Oil futures declined Friday, suffering from a fourth straight weekly loss, pressured by U.S. plans to issue waivers on Iranian oil sanctions and growing global crude production.
During a press briefing Friday, Secretary of State Michael Pompeo said the government expects “to issue some temporary allotments to eight jurisdictions,” but added that “negotiations are still ongoing.”
A report from Bloomberg, citing a senior administration official and issued before the announcement, said that the countries that would be given the waivers include Japan, India and South Korea. The waivers would the countries to continue to buy oil from Iran despite the sanctions.
Sanctions on Iran’s oil begin once the wind-down period for entities dealing with Iran’s energy sector ends on Nov. 4.
“There are more moving pieces and uncertainty in oil markets right now than there normally are,” Brian Youngberg, senior energy analyst at Edward Jones, told MarketWatch. “Add in questions on global demand slowing, Saudi commitments to keep supply adequate, shale [output] continuing to ramp up, Venezuela, etc., it is a muddied picture for oil prices right now. More of the same next week.”
December West Texas Intermediate crude CLZ8, -1.07% on the New York Mercantile Exchange fell 55 cents, or 0.9%, to settle at $63.14 a barrel. Prices for the front-month U.S. contract, which posted a loss of 10.8% for October, again settled at its lowest since early April. For the week, WTI lost 6.6%.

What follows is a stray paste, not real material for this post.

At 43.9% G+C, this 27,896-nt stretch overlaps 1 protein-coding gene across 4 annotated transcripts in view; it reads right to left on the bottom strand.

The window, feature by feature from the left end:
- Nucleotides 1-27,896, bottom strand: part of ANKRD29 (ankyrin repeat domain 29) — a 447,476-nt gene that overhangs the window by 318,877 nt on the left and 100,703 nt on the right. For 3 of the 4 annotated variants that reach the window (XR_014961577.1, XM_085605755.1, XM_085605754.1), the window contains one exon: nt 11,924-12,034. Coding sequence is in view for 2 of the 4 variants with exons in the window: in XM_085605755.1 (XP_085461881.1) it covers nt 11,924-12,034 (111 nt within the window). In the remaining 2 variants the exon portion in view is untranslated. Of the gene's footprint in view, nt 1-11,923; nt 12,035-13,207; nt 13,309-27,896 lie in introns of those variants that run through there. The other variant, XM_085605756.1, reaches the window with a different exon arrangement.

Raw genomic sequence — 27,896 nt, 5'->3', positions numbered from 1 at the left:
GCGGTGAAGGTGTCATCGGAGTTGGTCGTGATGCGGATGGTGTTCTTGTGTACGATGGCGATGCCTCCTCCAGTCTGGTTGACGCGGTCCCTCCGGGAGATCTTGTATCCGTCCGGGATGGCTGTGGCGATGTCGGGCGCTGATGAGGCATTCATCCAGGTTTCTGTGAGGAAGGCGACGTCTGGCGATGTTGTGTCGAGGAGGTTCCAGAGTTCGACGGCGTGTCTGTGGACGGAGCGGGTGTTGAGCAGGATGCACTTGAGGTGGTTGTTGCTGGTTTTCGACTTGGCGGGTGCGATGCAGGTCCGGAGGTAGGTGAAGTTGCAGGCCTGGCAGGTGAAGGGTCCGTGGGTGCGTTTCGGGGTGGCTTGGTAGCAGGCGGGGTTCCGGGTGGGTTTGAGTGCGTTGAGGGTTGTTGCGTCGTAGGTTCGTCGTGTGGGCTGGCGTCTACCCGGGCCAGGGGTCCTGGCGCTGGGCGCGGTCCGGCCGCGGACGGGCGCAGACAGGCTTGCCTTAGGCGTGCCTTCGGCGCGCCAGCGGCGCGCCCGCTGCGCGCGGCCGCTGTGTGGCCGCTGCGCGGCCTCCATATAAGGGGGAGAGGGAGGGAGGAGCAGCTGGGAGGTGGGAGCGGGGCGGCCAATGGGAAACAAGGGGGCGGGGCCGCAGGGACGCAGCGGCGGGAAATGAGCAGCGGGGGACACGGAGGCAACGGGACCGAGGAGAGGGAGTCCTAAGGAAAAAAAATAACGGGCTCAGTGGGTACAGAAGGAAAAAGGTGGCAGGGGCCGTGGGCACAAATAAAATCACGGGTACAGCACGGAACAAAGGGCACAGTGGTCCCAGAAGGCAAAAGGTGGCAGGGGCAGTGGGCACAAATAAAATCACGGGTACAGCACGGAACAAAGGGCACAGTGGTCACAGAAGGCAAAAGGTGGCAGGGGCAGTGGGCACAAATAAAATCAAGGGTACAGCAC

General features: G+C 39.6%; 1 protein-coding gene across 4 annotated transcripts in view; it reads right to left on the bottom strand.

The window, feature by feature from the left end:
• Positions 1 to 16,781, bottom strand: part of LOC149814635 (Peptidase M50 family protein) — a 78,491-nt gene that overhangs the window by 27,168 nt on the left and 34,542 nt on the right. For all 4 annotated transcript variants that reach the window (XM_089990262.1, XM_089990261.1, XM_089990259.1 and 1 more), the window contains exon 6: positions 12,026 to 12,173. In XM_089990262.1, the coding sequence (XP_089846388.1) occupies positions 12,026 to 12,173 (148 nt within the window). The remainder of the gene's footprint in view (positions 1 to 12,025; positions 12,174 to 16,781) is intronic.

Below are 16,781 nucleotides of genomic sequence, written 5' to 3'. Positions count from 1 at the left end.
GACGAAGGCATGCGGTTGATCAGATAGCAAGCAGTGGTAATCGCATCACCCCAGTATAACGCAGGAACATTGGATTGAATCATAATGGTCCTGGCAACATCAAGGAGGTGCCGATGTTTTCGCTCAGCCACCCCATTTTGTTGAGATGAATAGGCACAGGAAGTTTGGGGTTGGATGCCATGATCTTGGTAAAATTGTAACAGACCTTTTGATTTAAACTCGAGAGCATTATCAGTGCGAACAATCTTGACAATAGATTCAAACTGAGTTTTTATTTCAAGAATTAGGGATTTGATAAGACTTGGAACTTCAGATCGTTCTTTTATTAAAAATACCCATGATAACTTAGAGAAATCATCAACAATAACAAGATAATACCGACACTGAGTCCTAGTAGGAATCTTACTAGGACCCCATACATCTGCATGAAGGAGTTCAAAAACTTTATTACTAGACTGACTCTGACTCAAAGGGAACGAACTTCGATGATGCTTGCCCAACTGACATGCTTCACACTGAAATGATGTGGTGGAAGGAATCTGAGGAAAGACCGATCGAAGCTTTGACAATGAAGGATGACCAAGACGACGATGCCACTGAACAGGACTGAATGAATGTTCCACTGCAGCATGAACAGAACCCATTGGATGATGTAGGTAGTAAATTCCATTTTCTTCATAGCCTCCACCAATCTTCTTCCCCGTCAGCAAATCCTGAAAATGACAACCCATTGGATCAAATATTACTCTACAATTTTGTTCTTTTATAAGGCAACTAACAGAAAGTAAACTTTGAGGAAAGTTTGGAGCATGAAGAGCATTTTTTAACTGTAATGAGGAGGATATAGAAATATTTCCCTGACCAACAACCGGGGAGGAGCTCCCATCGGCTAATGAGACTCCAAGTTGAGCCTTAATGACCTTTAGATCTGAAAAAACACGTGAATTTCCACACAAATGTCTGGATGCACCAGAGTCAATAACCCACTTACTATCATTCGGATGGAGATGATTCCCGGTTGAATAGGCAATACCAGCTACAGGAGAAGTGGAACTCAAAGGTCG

The global benchmark, Brent crude for January delivery LCOF9, -0.26% lost 6 cents, or less than 0.1%, at $72.83 a barrel on the ICE Futures Europe. That was its lowest finish since Aug. 21. It lost about 6.2% for the week. On Thursday, it dropped below the 200-day moving average for the first time since September 2017, according to FactSet.
The weekly losses for the U.S. and global crude benchmark marked their fourth weekly declines in a row.
“Oil continues to fall on supply concerns,” said Marshall Gittler, chief strategist at ACLS Global, in a note. “Usually, there are two possible reasons why oil prices fall: a ‘good’ reason, excess supply, and a ‘bad’ reason, slowing demand.”
“This seems to be a ‘good’ decline as Russia raises production to a record high just as the U.S. signals” that some countries may be granted a waiver to continue to buy Iranian oil, he said, adding that U.S. inventories have also risen for six weeks in a row.
Separate surveys this week by Bloomberg and Reuters revealed that members of the Organization of the Petroleum Exporting Countries lifted output in October to their highest levels since late 2016—topping 33 million barrels a day.
And a report this week from the Energy Information Administration showed that U.S. monthly crude-oil production reached 11.3 million barrel a day in August. That was the first time monthly U.S. output topped 11 million barrels a day, “making the United States the leading crude oil producer in the world,” the EIA said.
Data Friday from Baker Hughes BHGE, +0.77% however, suggested a possible output slowdown, with the number of active U.S. rigs drilling for oil edging down by 1 to 874 rigs this week, after rising for three weeks in a row.
December natural gas NGZ18, +1.88% finished nearly 1.5% higher at $3.284 per million British thermal units, ending up around 1.8% for the week.
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